Are current guidelines adapted for patient eligibility to PrEP? A case report
Despite effective antiretroviral therapy developed over the last decade, HIV infection remains a major worldwide public health problem. Recently, a promising preventive treatment has been made available for HIV prophylaxis, PrEP for pre-ExPosure Prophylaxis. Indeed, it was shown to significantly reduce the risk of HIV infection in patients exposed to high risk of infection such as men having sex with men (MSM), heterosexuals and people who inject drugs. Several issues pertaining to PrEP remain uncertain including short and long-term adverse events, drug resistance, risk compensation and resurgence of other sexually transmitted infections.
We report a case of a 52-year-old MSM eligible for PrEP as he was exposed to a high risk of HIV infection, presented no clinical symptoms of HIV primary infection and was seronegative for HIV. PrEP therapy was then initiated with fixed association of emtricitabine-tenofovir disoproxil. One month later, HIV tests using two different assays were positive, despite perfect compliance reported by the patient and confirmed by plasma drug level. A retrospective search for plasma viral RNA in the blood sample before PrEP initiation turned out positive. Genotyping and treatment sensitivity performed on sample after one month of PrEP showed a virus resistance to lamivudine and emtricitabine.
Similar cases in the literature and pivotal studies have reported HIV infections in patients initiating or undergoing PrEP. These patients where either infected but still seronegative, displaying no clinical symptoms upon enrollment, or became infected during PrEP. Reasons are mainly poor compliance to treatment, resistance to PrEP, and lack of diagnosis before PrEP. Guidelines advocate safe sex behavior before initiation, search for clinical signs of HIV primary infection and two different serologic tests performed with one-month interval.
Discussion and conclusions
Our patient newly HIV infected received PrEP as he was still seronegative. Current recommendations fail to screen recently HIV infected, but still seronegative patients who are initiating PrEP. This issue raises strong concerns regarding the lack of adequate selection for eligibility to PrEP and may contribute to exposing partners to HIV infection and select viral mutations. Infection risk could be minimized by search for plasma viral HIV RNA at pre-inclusion, at least for patients suspected of unsafe behaviors such as non-respect of the non-exposure period before PrEP initiation.
KeywordsPre-exposure prophylaxis Antiretroviral therapy Men who have sex with men HIV diagnostic tests
Human Immunodeficiency Virus
Men having sex with men
pre-ExPosure Prophylaxis prophylaxis
Despite effective therapies developed over the last decade, Human Immunodeficiency Virus (HIV) infection remains a major worldwide health problem. Recently, a promising treatment has been made available for HIV prophylaxis called PrEP (pre-ExPosure Prophylaxis). Indeed, it was shown to significantly reduce the risk of HIV infection in patients exposed to high risk of infection such as men having sex with men (MSM), heterosexuals and people who inject drugs. However, several issues pertaining to PrEP remain uncertain including short and long term adverse events, drug resistance, risk compensation and resurgence of other sexually transmitted infections. We report a case of inadequate PrEP exposure in a patient who was already HIV infected but still seronegative at PrEP initiation.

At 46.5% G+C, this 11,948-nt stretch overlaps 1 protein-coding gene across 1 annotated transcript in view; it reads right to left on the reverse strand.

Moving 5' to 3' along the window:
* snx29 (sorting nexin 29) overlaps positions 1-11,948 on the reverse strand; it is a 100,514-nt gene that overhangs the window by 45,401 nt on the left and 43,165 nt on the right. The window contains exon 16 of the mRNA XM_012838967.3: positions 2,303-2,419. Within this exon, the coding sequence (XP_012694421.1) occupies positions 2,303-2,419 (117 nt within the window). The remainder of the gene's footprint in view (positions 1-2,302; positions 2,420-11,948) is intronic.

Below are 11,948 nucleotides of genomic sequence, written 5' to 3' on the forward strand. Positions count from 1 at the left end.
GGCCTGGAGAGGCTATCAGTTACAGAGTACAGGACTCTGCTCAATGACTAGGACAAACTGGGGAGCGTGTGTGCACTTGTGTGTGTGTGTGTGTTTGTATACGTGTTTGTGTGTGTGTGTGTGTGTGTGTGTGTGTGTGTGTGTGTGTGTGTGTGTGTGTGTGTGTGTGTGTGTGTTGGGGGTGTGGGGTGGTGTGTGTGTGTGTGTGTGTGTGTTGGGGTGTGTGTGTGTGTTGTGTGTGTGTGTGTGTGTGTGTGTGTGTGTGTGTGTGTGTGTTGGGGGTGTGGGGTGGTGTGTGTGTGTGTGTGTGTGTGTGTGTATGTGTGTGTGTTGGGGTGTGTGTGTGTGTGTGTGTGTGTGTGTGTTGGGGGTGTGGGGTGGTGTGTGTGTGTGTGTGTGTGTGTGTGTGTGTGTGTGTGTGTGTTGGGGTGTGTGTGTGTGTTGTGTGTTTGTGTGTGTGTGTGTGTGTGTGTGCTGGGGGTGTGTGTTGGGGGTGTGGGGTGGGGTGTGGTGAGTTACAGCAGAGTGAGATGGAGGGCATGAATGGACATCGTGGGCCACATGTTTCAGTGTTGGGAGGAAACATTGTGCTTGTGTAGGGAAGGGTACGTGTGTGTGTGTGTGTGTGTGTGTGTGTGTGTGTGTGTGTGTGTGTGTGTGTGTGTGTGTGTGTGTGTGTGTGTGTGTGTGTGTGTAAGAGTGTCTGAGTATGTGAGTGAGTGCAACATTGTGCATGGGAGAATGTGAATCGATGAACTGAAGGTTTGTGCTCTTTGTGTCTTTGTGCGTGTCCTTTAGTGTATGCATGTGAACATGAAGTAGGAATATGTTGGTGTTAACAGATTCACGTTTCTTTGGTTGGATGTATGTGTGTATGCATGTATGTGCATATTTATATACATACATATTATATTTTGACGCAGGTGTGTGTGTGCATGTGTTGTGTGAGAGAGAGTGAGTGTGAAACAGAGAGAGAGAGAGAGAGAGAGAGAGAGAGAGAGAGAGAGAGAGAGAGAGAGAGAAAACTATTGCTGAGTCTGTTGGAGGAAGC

A 52 year-old MSM consulted for PrEP prescription. At the initial consultation on the 6th of January, 2017 (M-1), he reported high risk behaviour but was asymptomatic and HIV seronegative. He was counselled on the appropriate use of condoms and asked to return for review one month later for follow up HIV testing and to initiate PrEP. He then returned for review the 7th of February, 2017 (M0). At this time he remained asymptomatic and HIV negative (assay performed with 4th generation combined antigen-antibody HIV ELISA test). As the patient was eligible for PrEP he was further counseled and then PrEP was prescribed (daily fixed dose combination of tenofovir disoproxil and emtricitabine, 1 pill per day). Explicit information was provided on a potential contamination risk despite PrEP and on the importance of maintaining a proper use of condoms. Written informed consent was obtained from the patient. On a one-month follow up consultation on the 7th of March, 2017 (M1), HIV tests proved positive using two different immunological assays: HIV Combi PT® and VIH Vidas Duo Biomerieux®. Positivity of plasma HIV RNA (96 323 copies/ml) was assessed as well. Perfect compliance of PrEP intake was reported by the patient and plasma drug levels were consistent with this. PrEP was ceased and a tri-therapy with darunavir ethanolate, ritonavir and dolutegravir was commenced. Then the patient reported to have had sex with 4 partners during the month preceding PrEP initiation and with two others in the month after.
The baseline blood sample (M0) was retested. Fourth generation Ag/Ab test was negative but HIV RNA was positive at 190 copies/mL. Genotyping and treatment sensitivity performed on the (M1) blood sample revealed virus resistance to both lamivudine and emtricitabine (Mutation M184I), but not to tenofovir. Phenotype and sensitivity tests showed a partial efficacy of PrEP suggesting possible contamination with a virus already presenting M184I mutation.